Having attended fourth grade in California, I am more familiar with names like Junipero Sera and places like the the twenty-one missions that line the El Camino Real than I am people like Adriaen van der Donck and places like Central Park and the Fulton Fish Market, but Mebus' writing is so inviting that I slipped into this new old world that he created with ease and excitement. The Gods of Manhattan, as the title suggests, are mortals who have done something great in their lifetimes, be it notorious or noble, and left a mark on the history of Manhattan. In their afterlives they live on in the parallel world of Mannahatta, which was the Lenape Indian's name for their land, and now Manhattan. As the magician Hex describes to our hero, Rory,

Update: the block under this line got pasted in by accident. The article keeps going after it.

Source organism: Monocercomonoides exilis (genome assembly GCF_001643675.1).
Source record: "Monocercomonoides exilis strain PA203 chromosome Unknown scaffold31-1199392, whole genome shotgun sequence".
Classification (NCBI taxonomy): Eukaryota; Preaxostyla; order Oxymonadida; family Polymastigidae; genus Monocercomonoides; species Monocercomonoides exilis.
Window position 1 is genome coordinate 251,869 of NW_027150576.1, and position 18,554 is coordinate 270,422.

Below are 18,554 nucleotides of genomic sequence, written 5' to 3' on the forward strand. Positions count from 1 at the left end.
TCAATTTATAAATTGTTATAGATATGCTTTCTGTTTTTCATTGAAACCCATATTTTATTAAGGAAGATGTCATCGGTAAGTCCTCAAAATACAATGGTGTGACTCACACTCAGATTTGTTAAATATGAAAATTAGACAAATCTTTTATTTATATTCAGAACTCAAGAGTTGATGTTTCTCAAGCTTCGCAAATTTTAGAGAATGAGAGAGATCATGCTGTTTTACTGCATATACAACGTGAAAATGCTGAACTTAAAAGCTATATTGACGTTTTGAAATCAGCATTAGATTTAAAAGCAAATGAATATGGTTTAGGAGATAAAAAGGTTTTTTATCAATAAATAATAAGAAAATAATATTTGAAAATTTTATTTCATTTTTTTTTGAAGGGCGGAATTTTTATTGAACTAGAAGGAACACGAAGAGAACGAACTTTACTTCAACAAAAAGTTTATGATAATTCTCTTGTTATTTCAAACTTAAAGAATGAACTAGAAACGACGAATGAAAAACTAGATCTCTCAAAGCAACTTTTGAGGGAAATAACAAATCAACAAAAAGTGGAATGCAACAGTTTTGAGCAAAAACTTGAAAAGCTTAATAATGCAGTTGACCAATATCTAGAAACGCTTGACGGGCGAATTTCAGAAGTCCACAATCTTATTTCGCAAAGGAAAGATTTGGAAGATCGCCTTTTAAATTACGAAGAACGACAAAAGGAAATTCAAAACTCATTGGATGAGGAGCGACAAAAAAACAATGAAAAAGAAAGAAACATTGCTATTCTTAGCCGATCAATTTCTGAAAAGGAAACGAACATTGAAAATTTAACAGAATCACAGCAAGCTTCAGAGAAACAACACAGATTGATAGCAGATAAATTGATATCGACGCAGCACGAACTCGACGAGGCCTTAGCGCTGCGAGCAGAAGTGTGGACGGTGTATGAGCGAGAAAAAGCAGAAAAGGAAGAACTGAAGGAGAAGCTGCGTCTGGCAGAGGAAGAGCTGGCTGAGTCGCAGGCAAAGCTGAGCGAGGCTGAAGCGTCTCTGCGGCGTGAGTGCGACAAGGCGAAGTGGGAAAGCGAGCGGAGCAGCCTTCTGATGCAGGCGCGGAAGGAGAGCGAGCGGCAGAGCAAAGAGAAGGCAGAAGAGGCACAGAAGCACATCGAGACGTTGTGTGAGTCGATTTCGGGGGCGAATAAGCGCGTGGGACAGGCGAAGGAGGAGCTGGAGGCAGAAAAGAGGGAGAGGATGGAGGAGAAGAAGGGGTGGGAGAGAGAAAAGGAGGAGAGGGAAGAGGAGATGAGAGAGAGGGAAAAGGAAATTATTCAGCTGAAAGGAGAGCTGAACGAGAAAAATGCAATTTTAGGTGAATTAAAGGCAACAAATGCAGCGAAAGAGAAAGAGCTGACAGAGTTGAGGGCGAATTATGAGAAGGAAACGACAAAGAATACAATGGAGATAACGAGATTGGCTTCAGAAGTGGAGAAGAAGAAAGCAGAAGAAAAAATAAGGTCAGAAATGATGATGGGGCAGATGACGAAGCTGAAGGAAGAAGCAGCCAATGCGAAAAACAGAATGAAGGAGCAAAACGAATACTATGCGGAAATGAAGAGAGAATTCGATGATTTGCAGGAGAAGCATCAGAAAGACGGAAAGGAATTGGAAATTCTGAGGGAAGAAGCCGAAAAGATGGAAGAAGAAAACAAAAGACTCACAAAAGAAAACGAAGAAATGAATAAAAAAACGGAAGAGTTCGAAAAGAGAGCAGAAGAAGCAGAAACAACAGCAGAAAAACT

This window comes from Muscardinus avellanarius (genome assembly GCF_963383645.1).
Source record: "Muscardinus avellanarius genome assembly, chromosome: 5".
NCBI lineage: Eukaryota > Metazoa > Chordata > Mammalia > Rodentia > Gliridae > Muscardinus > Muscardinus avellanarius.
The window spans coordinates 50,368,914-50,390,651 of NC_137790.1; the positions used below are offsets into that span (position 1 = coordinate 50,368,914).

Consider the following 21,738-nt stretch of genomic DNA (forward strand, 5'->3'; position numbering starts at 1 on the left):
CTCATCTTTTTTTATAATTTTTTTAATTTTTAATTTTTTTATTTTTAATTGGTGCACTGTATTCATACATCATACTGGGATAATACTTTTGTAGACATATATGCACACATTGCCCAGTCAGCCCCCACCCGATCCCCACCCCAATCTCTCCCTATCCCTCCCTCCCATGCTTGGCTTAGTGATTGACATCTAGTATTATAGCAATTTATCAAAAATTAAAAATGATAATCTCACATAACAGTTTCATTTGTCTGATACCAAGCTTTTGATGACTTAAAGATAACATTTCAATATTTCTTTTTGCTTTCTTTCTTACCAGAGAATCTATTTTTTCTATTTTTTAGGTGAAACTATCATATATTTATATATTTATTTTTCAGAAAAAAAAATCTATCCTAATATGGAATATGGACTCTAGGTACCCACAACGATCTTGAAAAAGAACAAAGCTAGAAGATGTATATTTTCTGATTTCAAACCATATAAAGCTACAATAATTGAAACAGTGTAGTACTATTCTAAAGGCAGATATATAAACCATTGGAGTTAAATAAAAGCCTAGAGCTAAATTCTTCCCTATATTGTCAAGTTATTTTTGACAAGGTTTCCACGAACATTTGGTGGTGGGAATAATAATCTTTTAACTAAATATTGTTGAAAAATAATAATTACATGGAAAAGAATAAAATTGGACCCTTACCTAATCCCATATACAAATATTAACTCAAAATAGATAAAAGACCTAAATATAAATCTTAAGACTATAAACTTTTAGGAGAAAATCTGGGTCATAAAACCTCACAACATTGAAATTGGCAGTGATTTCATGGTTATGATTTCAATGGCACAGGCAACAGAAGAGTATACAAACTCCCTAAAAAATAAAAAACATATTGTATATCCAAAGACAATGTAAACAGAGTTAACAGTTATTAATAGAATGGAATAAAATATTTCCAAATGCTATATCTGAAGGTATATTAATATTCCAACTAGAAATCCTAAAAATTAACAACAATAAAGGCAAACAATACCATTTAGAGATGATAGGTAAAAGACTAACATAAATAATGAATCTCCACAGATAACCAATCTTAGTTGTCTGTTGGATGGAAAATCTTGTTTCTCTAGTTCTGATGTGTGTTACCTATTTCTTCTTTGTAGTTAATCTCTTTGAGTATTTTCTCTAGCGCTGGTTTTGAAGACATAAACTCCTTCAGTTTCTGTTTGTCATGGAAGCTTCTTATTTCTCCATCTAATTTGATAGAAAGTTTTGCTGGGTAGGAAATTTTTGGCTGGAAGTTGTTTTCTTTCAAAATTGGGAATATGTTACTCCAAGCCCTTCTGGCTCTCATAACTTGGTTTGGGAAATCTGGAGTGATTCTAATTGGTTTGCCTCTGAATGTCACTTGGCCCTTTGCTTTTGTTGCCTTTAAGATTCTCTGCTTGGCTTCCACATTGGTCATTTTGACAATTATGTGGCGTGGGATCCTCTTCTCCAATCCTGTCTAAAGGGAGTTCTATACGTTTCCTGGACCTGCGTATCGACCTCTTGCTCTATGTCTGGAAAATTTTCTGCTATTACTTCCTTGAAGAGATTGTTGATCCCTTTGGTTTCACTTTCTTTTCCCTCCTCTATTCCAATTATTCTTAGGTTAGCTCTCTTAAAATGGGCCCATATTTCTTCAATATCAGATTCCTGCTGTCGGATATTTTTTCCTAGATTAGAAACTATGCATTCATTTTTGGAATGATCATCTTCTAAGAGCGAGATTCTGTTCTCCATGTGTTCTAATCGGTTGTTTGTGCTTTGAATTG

Mannahatta is lousy with gods, each of whom watches over his or her slice of Manhattan, big and small. Gods of everything from Justice to Sample Sales, Guilt to Jaywalking, Money to Street Construction - very equal opportunity. . . When a mortal does something great, he is reborn in Mannahatta as a spirit. If his legend grows enough, he might be fortunate enough to ascend to godhood. Of course, it all depends on what they're remembered for. Mannahata is littered with the spirits of famous gangsters, so very few of them become gods, since there's room for only so many gods of crime. But there aren't many contenders for the job of God of Alternate Side of the Street Parking, which is how Alan Tuddle rose to the position simply by being remembered as the guy who always got the spot. All told, there are thousands of gods here in Mannahatta, on top of hundreds of thousands of spirits, not to mention all the other creatures lurking about. They all have jobs to do - making sure Manhattan keeps sailing along smoothly, spiritually speaking. Though some work harder than others.